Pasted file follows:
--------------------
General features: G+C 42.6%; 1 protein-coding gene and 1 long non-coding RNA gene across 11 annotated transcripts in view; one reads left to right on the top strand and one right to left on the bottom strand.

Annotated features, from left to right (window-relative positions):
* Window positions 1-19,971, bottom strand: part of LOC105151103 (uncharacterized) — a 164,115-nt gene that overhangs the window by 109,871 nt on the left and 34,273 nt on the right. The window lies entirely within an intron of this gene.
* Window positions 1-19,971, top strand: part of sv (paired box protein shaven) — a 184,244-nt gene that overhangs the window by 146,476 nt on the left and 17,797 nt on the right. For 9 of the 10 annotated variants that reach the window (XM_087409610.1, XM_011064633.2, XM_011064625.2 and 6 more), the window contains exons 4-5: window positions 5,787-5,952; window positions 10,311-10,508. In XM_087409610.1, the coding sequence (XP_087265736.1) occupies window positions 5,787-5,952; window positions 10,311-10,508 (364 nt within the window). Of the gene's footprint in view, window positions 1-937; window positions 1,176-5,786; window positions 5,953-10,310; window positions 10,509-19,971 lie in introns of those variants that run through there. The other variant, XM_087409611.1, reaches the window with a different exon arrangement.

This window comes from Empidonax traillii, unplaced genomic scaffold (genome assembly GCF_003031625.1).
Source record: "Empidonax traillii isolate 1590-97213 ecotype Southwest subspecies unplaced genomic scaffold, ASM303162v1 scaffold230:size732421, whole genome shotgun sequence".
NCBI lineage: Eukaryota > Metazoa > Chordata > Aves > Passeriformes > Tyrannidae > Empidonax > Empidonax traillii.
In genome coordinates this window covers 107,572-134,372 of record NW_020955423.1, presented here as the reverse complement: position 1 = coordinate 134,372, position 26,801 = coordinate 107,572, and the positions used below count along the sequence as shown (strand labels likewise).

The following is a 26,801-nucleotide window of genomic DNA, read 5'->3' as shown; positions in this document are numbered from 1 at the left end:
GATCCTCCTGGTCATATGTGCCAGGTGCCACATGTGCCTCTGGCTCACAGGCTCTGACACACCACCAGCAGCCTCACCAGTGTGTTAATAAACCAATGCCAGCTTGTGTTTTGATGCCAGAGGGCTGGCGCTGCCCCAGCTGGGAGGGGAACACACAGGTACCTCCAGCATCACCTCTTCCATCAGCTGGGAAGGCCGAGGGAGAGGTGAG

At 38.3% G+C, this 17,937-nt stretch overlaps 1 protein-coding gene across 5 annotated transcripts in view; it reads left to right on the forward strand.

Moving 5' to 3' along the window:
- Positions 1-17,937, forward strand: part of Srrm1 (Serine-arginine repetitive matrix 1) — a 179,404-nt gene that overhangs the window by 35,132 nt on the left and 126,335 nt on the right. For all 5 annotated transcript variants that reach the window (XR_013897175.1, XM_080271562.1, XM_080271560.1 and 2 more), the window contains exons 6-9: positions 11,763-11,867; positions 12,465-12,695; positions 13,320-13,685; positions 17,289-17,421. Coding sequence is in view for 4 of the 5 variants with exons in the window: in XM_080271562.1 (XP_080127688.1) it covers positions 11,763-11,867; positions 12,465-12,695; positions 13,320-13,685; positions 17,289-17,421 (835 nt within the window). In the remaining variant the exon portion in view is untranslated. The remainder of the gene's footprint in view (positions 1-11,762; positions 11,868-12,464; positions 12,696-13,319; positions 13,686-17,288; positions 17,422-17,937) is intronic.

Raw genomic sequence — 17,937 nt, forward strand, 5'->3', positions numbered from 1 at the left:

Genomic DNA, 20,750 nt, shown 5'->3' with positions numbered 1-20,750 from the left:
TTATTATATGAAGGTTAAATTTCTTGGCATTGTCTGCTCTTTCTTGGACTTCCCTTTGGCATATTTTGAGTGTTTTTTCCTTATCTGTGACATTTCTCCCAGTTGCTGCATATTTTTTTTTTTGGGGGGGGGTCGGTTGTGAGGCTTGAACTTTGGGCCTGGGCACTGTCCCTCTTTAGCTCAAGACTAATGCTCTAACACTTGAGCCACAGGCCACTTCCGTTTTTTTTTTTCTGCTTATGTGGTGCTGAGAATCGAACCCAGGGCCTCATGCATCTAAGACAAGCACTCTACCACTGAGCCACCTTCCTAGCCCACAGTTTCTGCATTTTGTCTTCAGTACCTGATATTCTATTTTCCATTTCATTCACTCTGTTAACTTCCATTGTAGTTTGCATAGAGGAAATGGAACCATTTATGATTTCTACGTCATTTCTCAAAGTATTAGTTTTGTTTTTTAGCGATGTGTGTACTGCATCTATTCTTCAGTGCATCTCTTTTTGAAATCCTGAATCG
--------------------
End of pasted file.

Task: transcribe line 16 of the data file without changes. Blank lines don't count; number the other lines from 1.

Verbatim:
TTATTATATGAAGGTTAAATTTCTTGGCATTGTCTGCTCTTTCTTGGACTTCCCTTTGGCATATTTTGAGTGTTTTTTCCTTATCTGTGACATTTCTCCCAGTTGCTGCATATTTTTTTTTTTGGGGGGGGGTCGGTTGTGAGGCTTGAACTTTGGGCCTGGGCACTGTCCCTCTTTAGCTCAAGACTAATGCTCTAACACTTGAGCCACAGGCCACTTCCGTTTTTTTTTTTCTGCTTATGTGGTGCTGAGAATCGAACCCAGGGCCTCATGCATCTAAGACAAGCACTCTACCACTGAGCCACCTTCCTAGCCCACAGTTTCTGCATTTTGTCTTCAGTACCTGATATTCTATTTTCCATTTCATTCACTCTGTTAACTTCCATTGTAGTTTGCATAGAGGAAATGGAACCATTTATGATTTCTACGTCATTTCTCAAAGTATTAGTTTTGTTTTTTAGCGATGTGTGTACTGCATCTATTCTTCAGTGCATCTCTTTTTGAAATCCTGAATCG